Girls just want to have fun and find ways to embrace womanhood in the most unapologetic ways. Women feel accepted in a tribe of other women who are supportive and have similar interests and desires for success, love and greatness. Women who are getting along and helping each other to succeed is a beautiful thing. So why is there so much girl hate and mean girl behavior running rampant? The answer is quite complex but in many ways widely known. One day until the next women and girls are friends but often when it appears that one is getting ahead of the other more rapidly then negative behavior starts to arise.

I work with many young girls and for the first time this past year exclusively with K-2nd graders. I witness young girls being the best of the friends and then a few moments later saying “You are not my friend and our mutual friend is not your friend any more either.” These instances leave young girls either yelling at each other or feeling completely sad while detaching from the situation. I have been in working environments where women tear each other down. I can also admit that when working with another women where my expertise is not seen as worthy while hers is constantly celebrated I don’t want to befriend or get to know her better at all. Honesty is the best policy here if I don’t feel valued in a situation I don’t want to give it my all. The problem as Tavi Gevinson says below is the belief that only one girl can be great and pointing out each other’s flaws makes working together even more difficult.

“Girl hate is not hating someone who happens to be a girl, it’s hating someone because we’re told that, as girls, we should hate other girls who are as awesome as or more awesome than ourselves. That there can ever only be ONE cool girl, ONE funny girl, ONE smart girl, etc., in a circle of people … I’m close friends with a girl I used to have some serious girl hate for. Recognizing what a wonderful person, she is not only made me realize how idiotic I was being before, but it really did make me feel better about myself. Sometimes we can convince ourselves that pointing out flaws in others makes us feel good, but ultimately, those moments of pleasure are fleeting. In the long run, they get you in the habit of looking for flaws in everyone, including yourself.”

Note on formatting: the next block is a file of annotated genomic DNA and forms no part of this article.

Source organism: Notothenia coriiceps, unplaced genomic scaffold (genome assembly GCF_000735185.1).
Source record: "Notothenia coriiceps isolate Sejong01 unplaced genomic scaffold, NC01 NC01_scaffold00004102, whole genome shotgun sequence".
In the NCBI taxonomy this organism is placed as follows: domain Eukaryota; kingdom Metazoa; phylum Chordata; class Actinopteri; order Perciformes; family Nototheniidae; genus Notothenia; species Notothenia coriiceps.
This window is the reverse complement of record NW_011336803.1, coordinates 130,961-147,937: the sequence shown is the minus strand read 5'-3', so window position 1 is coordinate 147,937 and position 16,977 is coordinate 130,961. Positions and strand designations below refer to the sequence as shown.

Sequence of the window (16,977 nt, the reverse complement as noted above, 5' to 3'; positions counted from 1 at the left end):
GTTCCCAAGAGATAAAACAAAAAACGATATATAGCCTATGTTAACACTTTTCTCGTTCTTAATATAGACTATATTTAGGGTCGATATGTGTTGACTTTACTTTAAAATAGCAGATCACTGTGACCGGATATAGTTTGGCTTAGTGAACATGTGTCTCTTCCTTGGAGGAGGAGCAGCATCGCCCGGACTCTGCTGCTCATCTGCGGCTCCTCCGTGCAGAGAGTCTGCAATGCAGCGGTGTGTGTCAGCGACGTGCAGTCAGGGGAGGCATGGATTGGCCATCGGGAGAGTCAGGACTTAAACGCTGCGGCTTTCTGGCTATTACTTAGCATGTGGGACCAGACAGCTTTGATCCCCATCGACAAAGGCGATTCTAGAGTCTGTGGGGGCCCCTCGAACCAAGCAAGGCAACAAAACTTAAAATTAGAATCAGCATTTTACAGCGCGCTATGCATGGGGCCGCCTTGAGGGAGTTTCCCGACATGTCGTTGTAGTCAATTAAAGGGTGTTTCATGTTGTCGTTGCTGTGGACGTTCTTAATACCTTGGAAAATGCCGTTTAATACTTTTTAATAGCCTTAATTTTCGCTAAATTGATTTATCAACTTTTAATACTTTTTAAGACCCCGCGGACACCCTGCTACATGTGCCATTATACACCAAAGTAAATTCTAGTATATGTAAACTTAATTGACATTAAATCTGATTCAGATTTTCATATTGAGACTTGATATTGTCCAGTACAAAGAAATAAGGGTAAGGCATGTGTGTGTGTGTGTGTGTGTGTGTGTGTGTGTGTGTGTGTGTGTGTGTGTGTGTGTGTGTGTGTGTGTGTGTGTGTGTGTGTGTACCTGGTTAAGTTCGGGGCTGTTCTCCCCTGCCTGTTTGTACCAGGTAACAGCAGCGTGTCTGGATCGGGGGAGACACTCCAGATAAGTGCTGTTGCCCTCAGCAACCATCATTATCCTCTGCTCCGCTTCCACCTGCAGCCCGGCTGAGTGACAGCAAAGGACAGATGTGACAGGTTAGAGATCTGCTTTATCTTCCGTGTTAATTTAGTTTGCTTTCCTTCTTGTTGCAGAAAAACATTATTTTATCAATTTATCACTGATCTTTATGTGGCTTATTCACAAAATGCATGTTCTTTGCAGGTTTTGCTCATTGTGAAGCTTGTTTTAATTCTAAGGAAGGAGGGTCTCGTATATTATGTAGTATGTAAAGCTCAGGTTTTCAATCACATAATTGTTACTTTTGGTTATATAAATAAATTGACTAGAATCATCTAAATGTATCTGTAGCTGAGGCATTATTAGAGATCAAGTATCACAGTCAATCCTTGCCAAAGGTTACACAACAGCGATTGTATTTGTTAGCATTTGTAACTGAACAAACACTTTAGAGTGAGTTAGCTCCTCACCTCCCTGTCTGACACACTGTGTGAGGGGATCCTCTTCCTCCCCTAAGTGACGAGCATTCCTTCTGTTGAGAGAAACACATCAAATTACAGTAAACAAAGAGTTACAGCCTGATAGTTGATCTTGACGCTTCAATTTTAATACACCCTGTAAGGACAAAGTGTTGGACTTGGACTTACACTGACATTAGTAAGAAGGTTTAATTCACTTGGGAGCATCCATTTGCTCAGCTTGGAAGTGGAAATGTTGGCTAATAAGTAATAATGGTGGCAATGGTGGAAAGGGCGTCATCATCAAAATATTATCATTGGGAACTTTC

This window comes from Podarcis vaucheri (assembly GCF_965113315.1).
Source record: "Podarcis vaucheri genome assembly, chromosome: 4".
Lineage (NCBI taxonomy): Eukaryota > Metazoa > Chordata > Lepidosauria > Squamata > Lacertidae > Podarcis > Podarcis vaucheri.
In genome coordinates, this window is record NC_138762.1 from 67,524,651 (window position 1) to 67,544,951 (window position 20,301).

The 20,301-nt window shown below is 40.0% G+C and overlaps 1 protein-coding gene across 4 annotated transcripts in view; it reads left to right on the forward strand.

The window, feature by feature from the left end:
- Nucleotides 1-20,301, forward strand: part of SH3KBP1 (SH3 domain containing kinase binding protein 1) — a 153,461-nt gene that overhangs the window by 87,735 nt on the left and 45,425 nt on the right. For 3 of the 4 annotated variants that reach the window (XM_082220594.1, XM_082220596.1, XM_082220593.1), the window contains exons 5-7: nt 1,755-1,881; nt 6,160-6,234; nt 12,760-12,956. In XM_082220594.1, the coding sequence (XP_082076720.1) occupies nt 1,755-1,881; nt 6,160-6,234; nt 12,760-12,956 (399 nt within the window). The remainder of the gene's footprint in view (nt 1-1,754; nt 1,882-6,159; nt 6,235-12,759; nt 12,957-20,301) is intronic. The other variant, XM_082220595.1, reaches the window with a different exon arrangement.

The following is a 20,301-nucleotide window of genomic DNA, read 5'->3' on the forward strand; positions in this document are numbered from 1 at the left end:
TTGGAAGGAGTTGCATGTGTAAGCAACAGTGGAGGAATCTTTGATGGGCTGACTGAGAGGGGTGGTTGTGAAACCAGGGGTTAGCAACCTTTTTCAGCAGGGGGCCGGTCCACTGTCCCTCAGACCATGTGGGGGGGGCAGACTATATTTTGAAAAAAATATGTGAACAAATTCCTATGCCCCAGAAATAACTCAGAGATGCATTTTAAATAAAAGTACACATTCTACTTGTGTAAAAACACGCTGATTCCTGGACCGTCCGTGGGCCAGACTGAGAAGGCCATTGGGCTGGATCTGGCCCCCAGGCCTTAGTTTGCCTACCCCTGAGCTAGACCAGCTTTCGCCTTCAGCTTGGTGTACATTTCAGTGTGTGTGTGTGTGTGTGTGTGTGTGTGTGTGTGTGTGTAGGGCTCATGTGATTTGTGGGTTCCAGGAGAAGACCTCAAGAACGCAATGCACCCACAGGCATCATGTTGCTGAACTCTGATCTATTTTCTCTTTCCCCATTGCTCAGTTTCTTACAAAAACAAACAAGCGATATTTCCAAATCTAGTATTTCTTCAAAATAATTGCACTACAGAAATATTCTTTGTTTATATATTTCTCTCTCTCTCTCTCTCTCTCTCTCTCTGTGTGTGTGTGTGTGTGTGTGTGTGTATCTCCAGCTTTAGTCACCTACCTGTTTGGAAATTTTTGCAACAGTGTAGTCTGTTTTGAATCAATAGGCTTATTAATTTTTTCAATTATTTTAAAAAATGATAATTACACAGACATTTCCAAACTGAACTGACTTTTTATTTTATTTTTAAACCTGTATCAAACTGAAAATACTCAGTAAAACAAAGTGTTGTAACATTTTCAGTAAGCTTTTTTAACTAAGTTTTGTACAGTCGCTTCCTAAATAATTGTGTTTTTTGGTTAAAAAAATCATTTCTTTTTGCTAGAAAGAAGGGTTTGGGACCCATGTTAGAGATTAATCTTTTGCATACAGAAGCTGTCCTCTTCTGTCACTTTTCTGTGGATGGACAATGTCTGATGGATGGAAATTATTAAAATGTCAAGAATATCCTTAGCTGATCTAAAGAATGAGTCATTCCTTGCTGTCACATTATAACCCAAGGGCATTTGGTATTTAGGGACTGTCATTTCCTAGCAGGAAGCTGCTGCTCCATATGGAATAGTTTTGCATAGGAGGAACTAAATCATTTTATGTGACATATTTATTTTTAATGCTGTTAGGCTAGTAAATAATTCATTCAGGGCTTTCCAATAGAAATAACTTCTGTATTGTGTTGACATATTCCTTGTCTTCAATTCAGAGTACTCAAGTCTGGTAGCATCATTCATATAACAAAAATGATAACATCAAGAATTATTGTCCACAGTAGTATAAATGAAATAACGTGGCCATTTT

Tavi Gevinson, Rookie Magazine September 2011

So how can we promote an environment where there is less girl hate? Here’s five nuggets of wisdom to use wherever you are:

1) Use your position of influence to celebrate more than one woman at a time.
2) Model positive behavior of encouragement when in the presence of young girls
3) Be a mentor and advocate for professional women in your field of expertise
4) Don’t be silent and accept the behavior of someone tearing another woman down in your presence
5) Be willing to see when a first impression should not be a lasting one and a woman is actually nicer than you originally thought